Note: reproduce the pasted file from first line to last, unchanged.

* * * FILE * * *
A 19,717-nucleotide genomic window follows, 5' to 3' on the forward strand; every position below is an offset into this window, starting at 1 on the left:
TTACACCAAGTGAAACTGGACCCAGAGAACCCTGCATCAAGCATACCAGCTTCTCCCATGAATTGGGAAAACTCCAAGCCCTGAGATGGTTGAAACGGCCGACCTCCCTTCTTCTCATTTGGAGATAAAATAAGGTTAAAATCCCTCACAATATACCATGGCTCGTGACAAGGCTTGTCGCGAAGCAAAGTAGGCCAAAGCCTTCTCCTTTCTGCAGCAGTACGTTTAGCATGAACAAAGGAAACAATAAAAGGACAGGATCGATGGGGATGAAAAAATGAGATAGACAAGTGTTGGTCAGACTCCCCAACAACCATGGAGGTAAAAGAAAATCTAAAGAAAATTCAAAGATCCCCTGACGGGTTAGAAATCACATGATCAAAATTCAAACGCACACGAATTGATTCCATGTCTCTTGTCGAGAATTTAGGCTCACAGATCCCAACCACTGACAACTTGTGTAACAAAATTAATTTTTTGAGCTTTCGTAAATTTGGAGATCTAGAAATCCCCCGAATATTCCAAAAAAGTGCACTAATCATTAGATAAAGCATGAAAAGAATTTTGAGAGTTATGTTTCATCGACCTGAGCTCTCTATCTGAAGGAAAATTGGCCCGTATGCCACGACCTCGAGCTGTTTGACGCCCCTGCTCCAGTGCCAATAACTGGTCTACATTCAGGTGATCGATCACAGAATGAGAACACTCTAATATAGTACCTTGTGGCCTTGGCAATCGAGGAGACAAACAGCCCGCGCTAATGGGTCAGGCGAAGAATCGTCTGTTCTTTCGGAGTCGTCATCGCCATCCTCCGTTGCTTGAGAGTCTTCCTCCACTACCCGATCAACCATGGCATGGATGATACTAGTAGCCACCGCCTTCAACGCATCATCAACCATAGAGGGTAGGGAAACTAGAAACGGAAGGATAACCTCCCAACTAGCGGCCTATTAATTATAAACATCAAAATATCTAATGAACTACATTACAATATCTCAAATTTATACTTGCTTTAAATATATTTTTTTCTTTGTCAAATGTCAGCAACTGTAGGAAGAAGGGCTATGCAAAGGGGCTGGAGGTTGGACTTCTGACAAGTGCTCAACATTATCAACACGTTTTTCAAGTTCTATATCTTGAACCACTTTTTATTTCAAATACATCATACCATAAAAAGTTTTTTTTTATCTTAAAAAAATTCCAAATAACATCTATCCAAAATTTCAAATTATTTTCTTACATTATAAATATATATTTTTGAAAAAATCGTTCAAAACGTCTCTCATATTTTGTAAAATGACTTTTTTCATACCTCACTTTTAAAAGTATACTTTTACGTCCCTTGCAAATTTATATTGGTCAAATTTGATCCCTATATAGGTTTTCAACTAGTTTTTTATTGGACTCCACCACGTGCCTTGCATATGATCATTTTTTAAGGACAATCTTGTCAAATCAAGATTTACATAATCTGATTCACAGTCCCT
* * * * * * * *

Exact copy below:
A 19,717-nucleotide genomic window follows, 5' to 3' on the forward strand; every position below is an offset into this window, starting at 1 on the left:
TTACACCAAGTGAAACTGGACCCAGAGAACCCTGCATCAAGCATACCAGCTTCTCCCATGAATTGGGAAAACTCCAAGCCCTGAGATGGTTGAAACGGCCGACCTCCCTTCTTCTCATTTGGAGATAAAATAAGGTTAAAATCCCTCACAATATACCATGGCTCGTGACAAGGCTTGTCGCGAAGCAAAGTAGGCCAAAGCCTTCTCCTTTCTGCAGCAGTACGTTTAGCATGAACAAAGGAAACAATAAAAGGACAGGATCGATGGGGATGAAAAAATGAGATAGACAAGTGTTGGTCAGACTCCCCAACAACCATGGAGGTAAAAGAAAATCTAAAGAAAATTCAAAGATCCCCTGACGGGTTAGAAATCACATGATCAAAATTCAAACGCACACGAATTGATTCCATGTCTCTTGTCGAGAATTTAGGCTCACAGATCCCAACCACTGACAACTTGTGTAACAAAATTAATTTTTTGAGCTTTCGTAAATTTGGAGATCTAGAAATCCCCCGAATATTCCAAAAAAGTGCACTAATCATTAGATAAAGCATGAAAAGAATTTTGAGAGTTATGTTTCATCGACCTGAGCTCTCTATCTGAAGGAAAATTGGCCCGTATGCCACGACCTCGAGCTGTTTGACGCCCCTGCTCCAGTGCCAATAACTGGTCTACATTCAGGTGATCGATCACAGAATGAGAACACTCTAATATAGTACCTTGTGGCCTTGGCAATCGAGGAGACAAACAGCCCGCGCTAATGGGTCAGGCGAAGAATCGTCTGTTCTTTCGGAGTCGTCATCGCCATCCTCCGTTGCTTGAGAGTCTTCCTCCACTACCCGATCAACCATGGCATGGATGATACTAGTAGCCACCGCCTTCAACGCATCATCAACCATAGAGGGTAGGGAAACTAGAAACGGAAGGATAACCTCCCAACTAGCGGCCTATTAATTATAAACATCAAAATATCTAATGAACTACATTACAATATCTCAAATTTATACTTGCTTTAAATATATTTTTTTCTTTGTCAAATGTCAGCAACTGTAGGAAGAAGGGCTATGCAAAGGGGCTGGAGGTTGGACTTCTGACAAGTGCTCAACATTATCAACACGTTTTTCAAGTTCTATATCTTGAACCACTTTTTATTTCAAATACATCATACCATAAAAAGTTTTTTTTTATCTTAAAAAAATTCCAAATAACATCTATCCAAAATTTCAAATTATTTTCTTACATTATAAATATATATTTTTGAAAAAATCGTTCAAAACGTCTCTCATATTTTGTAAAATGACTTTTTTCATACCTCACTTTTAAAAGTATACTTTTACGTCCCTTGCAAATTTATATTGGTCAAATTTGATCCCTATATAGGTTTTCAACTAGTTTTTTATTGGACTCCACCACGTGCCTTGCATATGATCATTTTTTAAGGACAATCTTGTCAAATCAAGATTTACATAATCTGATTCACAGTCCCT